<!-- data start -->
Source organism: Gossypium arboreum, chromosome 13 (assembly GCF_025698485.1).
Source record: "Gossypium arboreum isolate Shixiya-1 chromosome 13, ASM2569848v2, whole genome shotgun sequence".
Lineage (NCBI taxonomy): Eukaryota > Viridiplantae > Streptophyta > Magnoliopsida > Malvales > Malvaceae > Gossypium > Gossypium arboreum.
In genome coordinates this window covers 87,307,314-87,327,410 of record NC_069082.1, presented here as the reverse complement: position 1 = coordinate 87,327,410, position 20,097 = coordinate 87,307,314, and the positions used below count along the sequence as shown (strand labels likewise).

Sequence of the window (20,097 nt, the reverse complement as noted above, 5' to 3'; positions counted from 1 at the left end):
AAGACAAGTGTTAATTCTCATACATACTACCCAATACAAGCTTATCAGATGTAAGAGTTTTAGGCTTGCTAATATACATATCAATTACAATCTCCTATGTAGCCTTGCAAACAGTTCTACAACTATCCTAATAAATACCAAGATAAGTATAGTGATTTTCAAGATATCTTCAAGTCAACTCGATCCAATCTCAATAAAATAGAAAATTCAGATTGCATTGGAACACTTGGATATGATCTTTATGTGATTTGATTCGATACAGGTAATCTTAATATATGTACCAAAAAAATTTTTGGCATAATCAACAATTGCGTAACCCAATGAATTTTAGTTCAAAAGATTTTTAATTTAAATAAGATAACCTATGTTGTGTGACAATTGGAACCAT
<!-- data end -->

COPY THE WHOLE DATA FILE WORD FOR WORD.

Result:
Source organism: Gossypium arboreum, chromosome 13 (assembly GCF_025698485.1).
Source record: "Gossypium arboreum isolate Shixiya-1 chromosome 13, ASM2569848v2, whole genome shotgun sequence".
Lineage (NCBI taxonomy): Eukaryota > Viridiplantae > Streptophyta > Magnoliopsida > Malvales > Malvaceae > Gossypium > Gossypium arboreum.
In genome coordinates this window covers 87,307,314-87,327,410 of record NC_069082.1, presented here as the reverse complement: position 1 = coordinate 87,327,410, position 20,097 = coordinate 87,307,314, and the positions used below count along the sequence as shown (strand labels likewise).

Sequence of the window (20,097 nt, the reverse complement as noted above, 5' to 3'; positions counted from 1 at the left end):
AAGACAAGTGTTAATTCTCATACATACTACCCAATACAAGCTTATCAGATGTAAGAGTTTTAGGCTTGCTAATATACATATCAATTACAATCTCCTATGTAGCCTTGCAAACAGTTCTACAACTATCCTAATAAATACCAAGATAAGTATAGTGATTTTCAAGATATCTTCAAGTCAACTCGATCCAATCTCAATAAAATAGAAAATTCAGATTGCATTGGAACACTTGGATATGATCTTTATGTGATTTGATTCGATACAGGTAATCTTAATATATGTACCAAAAAAATTTTTGGCATAATCAACAATTGCGTAACCCAATGAATTTTAGTTCAAAAGATTTTTAATTTAAATAAGATAACCTATGTTGTGTGACAATTGGAACCAT